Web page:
I'll confess. I pretty much joined the queue at this stall without knowing whether it was good or not. I don't normally do that, but I had heard something about a good Hokkien mee at Bedok Corner, so I wondered if this stall might be it. The queue wasn't too long, but it was perpetual. Not many stalls here have queues like that, except for Ye Lai Xiang which is just a couple of stalls away.

Well, this was not too bad. It's a bit different from the usual Hokkien mee in that it's slightly darker stock and has a lot more beehoon (thin rice vermicelli) than yellow noodles. A good number of crunchy beansprouts too. Flavourwise, it was pleasing but could do with a stronger seafood taste. I guess my favourite is still Tian Tian Lai's very umami rendition!

I think people who are not fans of Hokkien mee or seafood in the first place (such as hubby) might take well to this one.


The old man takes his time to fry the Hokkien mee
The old man takes his time to systematically fry his Hokkien mee. Supercool composure! He is never flustered by the queue, and leaves his female business partner to handle the order-taking and cashiering.


Bedok Corner Hokkien Prawn Mee
I was glad when I queued (about 6 persons), because I looked back a little while later, and it had doubled! But I still had to wait a while, because the people in front of me ordered a lot of takeaway packs. It helps to go earlier in the evenings, so you won't have to queue that long.

BEDOK CORNER HOKKIEN PRAWN MEE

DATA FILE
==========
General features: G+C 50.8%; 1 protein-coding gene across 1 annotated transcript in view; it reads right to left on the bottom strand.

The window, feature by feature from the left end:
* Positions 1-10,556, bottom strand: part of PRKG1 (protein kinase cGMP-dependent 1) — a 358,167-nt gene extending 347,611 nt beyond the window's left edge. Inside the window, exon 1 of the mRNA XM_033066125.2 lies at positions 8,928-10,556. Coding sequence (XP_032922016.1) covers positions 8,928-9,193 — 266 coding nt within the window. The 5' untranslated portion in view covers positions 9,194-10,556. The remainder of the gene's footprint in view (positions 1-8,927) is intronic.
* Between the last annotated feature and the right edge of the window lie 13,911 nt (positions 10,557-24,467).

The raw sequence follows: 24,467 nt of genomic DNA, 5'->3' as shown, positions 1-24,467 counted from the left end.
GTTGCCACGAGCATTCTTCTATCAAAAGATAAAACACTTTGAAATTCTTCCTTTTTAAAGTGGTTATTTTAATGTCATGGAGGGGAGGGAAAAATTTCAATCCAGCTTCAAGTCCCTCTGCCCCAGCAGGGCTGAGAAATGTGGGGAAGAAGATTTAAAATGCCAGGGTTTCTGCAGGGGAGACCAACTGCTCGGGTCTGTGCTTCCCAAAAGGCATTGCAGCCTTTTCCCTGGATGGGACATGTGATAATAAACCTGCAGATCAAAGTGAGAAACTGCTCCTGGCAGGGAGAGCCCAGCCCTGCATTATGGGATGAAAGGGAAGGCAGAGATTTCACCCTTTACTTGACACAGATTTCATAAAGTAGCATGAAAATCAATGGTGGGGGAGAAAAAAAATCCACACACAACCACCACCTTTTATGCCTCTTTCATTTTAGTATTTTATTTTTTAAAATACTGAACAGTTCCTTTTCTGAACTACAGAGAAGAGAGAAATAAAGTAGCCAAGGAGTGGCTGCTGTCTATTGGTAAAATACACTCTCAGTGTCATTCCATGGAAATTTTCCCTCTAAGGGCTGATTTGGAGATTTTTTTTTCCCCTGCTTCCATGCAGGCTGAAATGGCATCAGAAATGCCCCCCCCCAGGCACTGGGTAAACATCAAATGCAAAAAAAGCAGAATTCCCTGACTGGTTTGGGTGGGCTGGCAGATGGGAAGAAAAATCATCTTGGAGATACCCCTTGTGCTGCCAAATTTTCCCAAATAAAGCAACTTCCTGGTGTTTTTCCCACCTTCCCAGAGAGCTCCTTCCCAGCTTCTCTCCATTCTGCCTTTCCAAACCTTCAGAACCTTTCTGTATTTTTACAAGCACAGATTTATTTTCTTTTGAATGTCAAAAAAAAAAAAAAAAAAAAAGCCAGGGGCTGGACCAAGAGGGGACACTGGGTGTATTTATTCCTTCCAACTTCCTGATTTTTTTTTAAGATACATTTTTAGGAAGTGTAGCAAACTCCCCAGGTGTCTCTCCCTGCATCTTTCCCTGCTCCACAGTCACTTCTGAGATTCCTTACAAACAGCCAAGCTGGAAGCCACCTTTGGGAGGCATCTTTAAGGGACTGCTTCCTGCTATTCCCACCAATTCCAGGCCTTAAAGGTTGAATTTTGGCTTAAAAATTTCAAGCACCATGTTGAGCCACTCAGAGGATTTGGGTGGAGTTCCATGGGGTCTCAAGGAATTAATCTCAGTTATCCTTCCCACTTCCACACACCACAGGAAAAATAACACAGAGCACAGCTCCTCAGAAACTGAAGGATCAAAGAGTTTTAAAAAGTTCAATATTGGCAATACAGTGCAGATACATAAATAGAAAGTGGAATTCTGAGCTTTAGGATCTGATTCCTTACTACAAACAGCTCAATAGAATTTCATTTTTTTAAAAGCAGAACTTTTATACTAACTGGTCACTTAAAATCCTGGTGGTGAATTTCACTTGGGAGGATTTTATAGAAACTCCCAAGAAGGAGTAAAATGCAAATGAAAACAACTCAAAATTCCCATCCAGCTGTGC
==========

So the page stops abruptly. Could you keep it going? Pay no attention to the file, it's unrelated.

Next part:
Blk 1 Bedok Road
29 Bedok Corner Food Centre
Singapore 469572
Open Tue to Sun: 4.00pm - 9.00pm

Friday, January 21, 2011

Kachang phool from Mamu Kitchen
Kachang phool from Mamu Kitchen.  I've finally managed to try this recommendation from the HungryCow (thanks, Leroy! By the way, he is giving out Haagen Dazs ice cream vouchers on his blog - hurry, leave a comment by midnight tonight!).

Kachang or kacang. Phool, pool, ful, fool, fhoul...my gosh, this dish has so many name variations. I'll call it kachang phool for now, since that's the name used by this stall. The "phool" relates the the "ful" of Ful Medames, the Egyptian dish that's also popular around the Middle East.

It's made from ground fava beans or broad beans, cooked in herbs and spices. The taste is hard to describe, but hubby got the closest - it's like a vegetarian Mexican chili (but served with a runny fried egg). He absolutely loved it.

The sliced green chili adds some kick, as do the raw chopped onions. The tomatoes give a touch of nice colour too. Mop it all up with some crisp baguette!


Mamu Kitchen at Bedok Corner Food Centre
I'd wanted to feature this stall for CNNgo last year but it was closed the two times I was there. They'd taken a long holiday. They're back now, but make sure you go after tea-time, as they open from 3pm onwards (til about 10pm or whenever the food sells out).


MAMU KITCHEN
Block 1 Bedok Road
25 Bedok Food Centre
Singapore 469572